PETRO POROSHENKO Poroshenko, the incumbent, came to power in 2014 with the image of a "good oligarch." The bulk of his fortune came from a seemingly innocuous source, the chocolate-maker Roshen, hence his nickname "The Chocolate King."
He promised to divest himself of the whole business upon becoming president. Five years later, there's little sweetness left in his image. He hasn't sold the chocolate business. Critics denounce him for having done little to combat Ukraine's endemic corruption, the war with Russia-backed separatists in the east grinds on with no clear strategy for ending it and while his economic reforms may have pleased international lenders, they've left millions of Ukrainians wondering if they can find the money to pay their utilities bills.
But the 53-year-old Poroshenko also has scored some significant goals for Ukraine's national identity and its desire to move out of Russia's influence. He signed an association agreement with the European Union — which predecessor Viktor Yanukovych turned away from, setting off the protests that eventually drove him out of office. Ukrainians now can travel visa-free to the European Union, a significant perk. He pushed relentlessly for the Ukrainian Orthodox Church to be recognized as self-standing rather than just a branch of the Russian church.
YULIA TYMOSHENKO Tymoshenko has abandoned the elaborate blond hair braid that made her the most recognizable figure of the 2004 Orange Revolution protests, but she's retained the vivid rhetoric and populist leanings.
In her third run for the presidency, the 58-year-old Tymoshenko is playing heavily to the economic distress of millions of Ukrainians. She has promised to reduce prices for household gas by 50 percent within a month of taking office, calling the price hikes introduced by Poroshenko to satisfy international lenders "economic genocide." She also promises to take away constitutional immunity for the president, the judiciary and lawmakers.
Before entering politics, Tymoshenko was widely called "the Gas Princess" because she headed a middleman company that imported Russian gas. Her popularity soared after the 2004 revolution and she was named prime minister. But her star soon fell again as she and President Viktor Yushchenko quarreled, and he dismissed her after nine months in office. She returned to the premiership in 2007 and lasted until 2010, when she lost the presidential election to Yanukovych.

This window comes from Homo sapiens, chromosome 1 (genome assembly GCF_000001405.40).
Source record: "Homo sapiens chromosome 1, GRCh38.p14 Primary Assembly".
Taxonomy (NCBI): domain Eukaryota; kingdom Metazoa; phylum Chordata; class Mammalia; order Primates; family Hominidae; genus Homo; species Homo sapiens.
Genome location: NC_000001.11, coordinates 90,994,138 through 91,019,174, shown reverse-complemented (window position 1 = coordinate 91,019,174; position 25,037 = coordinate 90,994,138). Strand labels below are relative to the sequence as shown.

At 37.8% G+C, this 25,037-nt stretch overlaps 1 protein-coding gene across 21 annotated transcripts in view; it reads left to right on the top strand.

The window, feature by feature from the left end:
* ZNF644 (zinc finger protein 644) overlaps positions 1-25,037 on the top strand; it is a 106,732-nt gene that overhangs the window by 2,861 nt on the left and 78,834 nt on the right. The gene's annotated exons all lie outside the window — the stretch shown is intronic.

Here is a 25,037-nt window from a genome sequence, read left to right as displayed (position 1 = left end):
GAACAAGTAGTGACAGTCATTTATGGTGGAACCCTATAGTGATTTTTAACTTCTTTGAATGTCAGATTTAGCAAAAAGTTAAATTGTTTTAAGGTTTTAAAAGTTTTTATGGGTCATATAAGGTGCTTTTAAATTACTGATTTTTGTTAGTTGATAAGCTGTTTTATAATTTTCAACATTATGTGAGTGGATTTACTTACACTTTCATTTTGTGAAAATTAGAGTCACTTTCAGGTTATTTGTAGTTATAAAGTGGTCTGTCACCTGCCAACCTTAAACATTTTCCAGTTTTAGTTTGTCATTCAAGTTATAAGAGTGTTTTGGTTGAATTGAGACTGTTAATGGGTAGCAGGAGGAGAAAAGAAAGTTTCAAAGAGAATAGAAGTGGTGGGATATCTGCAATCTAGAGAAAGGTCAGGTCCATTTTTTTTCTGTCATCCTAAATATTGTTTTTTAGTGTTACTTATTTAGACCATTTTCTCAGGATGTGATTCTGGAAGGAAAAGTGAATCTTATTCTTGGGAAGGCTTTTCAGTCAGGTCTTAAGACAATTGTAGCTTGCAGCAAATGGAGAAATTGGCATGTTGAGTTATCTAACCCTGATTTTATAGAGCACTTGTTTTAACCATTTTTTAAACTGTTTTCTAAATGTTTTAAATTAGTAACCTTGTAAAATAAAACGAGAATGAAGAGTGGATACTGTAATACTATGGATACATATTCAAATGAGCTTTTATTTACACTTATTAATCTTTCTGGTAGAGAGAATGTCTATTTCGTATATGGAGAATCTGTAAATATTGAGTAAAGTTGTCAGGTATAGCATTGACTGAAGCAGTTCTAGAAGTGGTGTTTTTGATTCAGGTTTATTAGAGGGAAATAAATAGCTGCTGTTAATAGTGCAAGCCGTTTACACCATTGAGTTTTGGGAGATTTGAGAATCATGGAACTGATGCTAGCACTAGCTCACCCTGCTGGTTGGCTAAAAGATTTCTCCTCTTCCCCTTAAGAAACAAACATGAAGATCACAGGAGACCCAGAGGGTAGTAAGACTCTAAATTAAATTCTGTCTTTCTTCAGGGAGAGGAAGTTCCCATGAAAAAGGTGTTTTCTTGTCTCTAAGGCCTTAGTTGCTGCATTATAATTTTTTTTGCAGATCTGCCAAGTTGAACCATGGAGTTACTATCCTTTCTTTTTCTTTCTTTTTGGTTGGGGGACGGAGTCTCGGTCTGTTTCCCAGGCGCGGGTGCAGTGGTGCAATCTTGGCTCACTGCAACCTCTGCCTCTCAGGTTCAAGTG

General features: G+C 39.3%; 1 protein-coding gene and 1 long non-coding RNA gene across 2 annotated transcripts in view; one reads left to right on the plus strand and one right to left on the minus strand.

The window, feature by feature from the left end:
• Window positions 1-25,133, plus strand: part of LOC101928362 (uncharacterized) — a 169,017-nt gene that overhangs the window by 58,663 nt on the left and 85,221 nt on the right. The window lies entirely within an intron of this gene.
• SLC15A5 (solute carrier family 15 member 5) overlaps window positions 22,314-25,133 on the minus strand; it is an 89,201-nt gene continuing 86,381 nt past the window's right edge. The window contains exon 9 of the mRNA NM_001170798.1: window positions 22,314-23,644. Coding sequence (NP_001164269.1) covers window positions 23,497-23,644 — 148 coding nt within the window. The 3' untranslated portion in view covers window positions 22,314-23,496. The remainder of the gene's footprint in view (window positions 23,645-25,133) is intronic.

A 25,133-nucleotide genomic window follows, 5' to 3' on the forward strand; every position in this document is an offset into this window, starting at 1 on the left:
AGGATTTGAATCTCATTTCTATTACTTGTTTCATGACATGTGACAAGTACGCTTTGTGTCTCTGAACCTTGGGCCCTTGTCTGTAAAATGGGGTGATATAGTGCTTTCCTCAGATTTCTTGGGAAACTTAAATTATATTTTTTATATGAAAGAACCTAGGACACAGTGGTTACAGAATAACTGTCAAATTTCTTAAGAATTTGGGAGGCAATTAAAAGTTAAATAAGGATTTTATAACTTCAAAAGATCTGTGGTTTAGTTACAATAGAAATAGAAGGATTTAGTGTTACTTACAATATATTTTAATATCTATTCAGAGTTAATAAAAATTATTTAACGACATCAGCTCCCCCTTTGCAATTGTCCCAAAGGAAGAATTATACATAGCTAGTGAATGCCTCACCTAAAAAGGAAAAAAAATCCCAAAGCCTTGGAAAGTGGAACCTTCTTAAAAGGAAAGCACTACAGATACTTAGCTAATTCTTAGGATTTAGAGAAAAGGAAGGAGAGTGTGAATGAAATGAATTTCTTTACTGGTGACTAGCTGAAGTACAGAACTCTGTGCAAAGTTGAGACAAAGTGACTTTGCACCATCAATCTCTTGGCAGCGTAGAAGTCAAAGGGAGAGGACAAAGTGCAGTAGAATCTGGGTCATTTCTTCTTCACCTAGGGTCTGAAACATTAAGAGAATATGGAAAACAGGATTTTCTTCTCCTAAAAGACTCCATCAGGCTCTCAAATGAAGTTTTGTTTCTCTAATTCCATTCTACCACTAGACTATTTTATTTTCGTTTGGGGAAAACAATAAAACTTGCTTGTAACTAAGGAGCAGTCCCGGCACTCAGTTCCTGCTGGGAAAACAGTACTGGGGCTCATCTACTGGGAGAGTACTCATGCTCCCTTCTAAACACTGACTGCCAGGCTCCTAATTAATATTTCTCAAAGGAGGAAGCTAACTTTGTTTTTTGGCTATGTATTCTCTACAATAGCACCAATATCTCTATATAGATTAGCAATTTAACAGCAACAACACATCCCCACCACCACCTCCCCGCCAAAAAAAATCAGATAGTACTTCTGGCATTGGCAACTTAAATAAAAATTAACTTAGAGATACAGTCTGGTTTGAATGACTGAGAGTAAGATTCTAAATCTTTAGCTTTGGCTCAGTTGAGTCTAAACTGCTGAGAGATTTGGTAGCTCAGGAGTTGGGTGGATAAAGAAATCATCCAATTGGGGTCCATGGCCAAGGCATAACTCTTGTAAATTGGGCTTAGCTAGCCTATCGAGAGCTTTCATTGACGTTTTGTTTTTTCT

In 2011, she was arrested and charged with abusing power as premier in a natural gas deal with Russia. Tymoshenko said the proceedings were politically motivated revenge, and Western governments voiced concern about her incarceration. She was released amid the disorder of the 2014 overthrow of Yanukovych, and lost a presidential election to Poroshenko three months later.
VOLODYMYR ZELENSKIY Zelenskiy may be approaching the point where life imitates art. The 41-year-old comic actor's most famous role is his TV portrayal of a schoolteacher who becomes president after a video of him denouncing corruption goes viral. Even before he announced his candidacy, Zelenskiy's name was turning up high in pre-election public opinion polls, with potential voters seemingly encouraged by his "Servant of the People" TV series (which became the name of his party).
Like his TV character, Zelenskiy the candidate has focused strongly on corruption. He proposes a lifetime ban on holding public office for anyone convicted of corruption and calls for a tax amnesty under which someone holding hidden assets would declare them, be taxed at 5 percent and face no other measures.
He supports Ukraine's eventual membership in NATO, but only if the country were to approve this in a referendum. Zelenskiy's clean image has been shadowed by his admission that he had commercial interests in Russia through a holding company and by persistent speculation about links with oligarch Ihor Kolomoisky, who owns the television station that airs "Servant of the People."